Cover crops, even when planted late, offer value to cotton production systems.
Researchers at the West Tennessee AgResearch and Education Center in Jackson, Tenn., say cover crops are not a quick fix to improve poor soils. "It takes time to improve a less-than-healthy soil profile," says Forbes Walker, professor, Biosystems Engineering and Soil Science, University of Tennessee, who has worked with several west Tennessee cotton producers evaluating cover crops. "We are learning that you don't plant cover crops by a specific calendar date, but rather, according to soil moisture."
Cover crops planted later can be better than those planted early when soil moisture and temperatures are adequate late in the season.
Walker has also seen results from cover crops in cotton appear sooner than in corn. A few Tennessee farmers are getting yield bumps, but enhanced water infiltration rates improve soil moisture levels.
"My soils were severely eroded from years of conventional tillage and monocropping cotton," says Matt Griggs, who farms a corn, soybean, wheat, cotton and cereal operation in Madison, Crockett, and Gibson counties. "Since I began cover cropping my cotton, I've been able to reduce my nitrogen from 80 pounds per acre to 40 pounds per acre, and my soil, which was once very platy, now crumbles."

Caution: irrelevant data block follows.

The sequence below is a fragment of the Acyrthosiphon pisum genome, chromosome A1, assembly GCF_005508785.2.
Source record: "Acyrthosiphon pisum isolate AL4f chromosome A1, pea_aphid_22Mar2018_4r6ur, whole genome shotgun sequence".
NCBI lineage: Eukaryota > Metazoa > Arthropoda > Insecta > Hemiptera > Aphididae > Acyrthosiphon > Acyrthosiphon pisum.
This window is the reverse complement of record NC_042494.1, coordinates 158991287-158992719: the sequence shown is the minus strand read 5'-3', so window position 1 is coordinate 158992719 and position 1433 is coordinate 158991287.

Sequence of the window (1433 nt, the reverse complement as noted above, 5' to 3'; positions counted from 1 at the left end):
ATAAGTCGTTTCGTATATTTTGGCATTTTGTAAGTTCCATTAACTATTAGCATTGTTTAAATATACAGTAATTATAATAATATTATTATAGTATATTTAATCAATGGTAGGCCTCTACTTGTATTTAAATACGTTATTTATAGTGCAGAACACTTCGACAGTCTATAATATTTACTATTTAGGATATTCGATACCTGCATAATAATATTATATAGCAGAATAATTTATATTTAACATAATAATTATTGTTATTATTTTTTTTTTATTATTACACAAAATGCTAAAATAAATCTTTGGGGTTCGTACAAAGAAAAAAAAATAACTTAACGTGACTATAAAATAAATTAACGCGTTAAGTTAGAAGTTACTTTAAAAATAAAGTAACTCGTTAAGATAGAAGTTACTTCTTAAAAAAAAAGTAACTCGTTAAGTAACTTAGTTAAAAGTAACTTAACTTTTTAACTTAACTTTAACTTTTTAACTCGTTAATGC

The last few years, his cover crops have been supplying nitrogen and moisture to a point where he has experienced difficulty defoliating. "My cotton is getting what it needs, so it wants to keep growing," Griggs says. "It's not a bad problem to have."
Hardeman County producers Barry Lake, and his son, Brian, plant cereal rye, crimson clover, winter peas, purple top turnips, and wheat. "We feel like it's actually mulching the crop for the summer," Barry says. "It helps keep the micro-organisms going during the winter months and helps to convert that natural fertilizer back into a useable form."
Lori Duncan, Extension specialist, Biosystems Engineering and Soil Science, University of Tennessee, knows that farmers who stick with cover crops will eventually start seeing advantages. "Cover crops scavenge nutrients that were not used by the crop during the production season," Duncan says. "We often get questions from farmers related to legume species and the level of nitrogen they offer, so we pulled some biomass samples and determined that 30 to 60 pounds of nitrogen an acre can be acquired through legume fixation."
UT Institute of Agriculture's recommended nitrogen application rates are 60 to 80 pounds an acre for cotton. "In the future, we would like to design a research project where we apply less nitrogen in cover-cropped cotton to see if yields would be affected," Duncan said.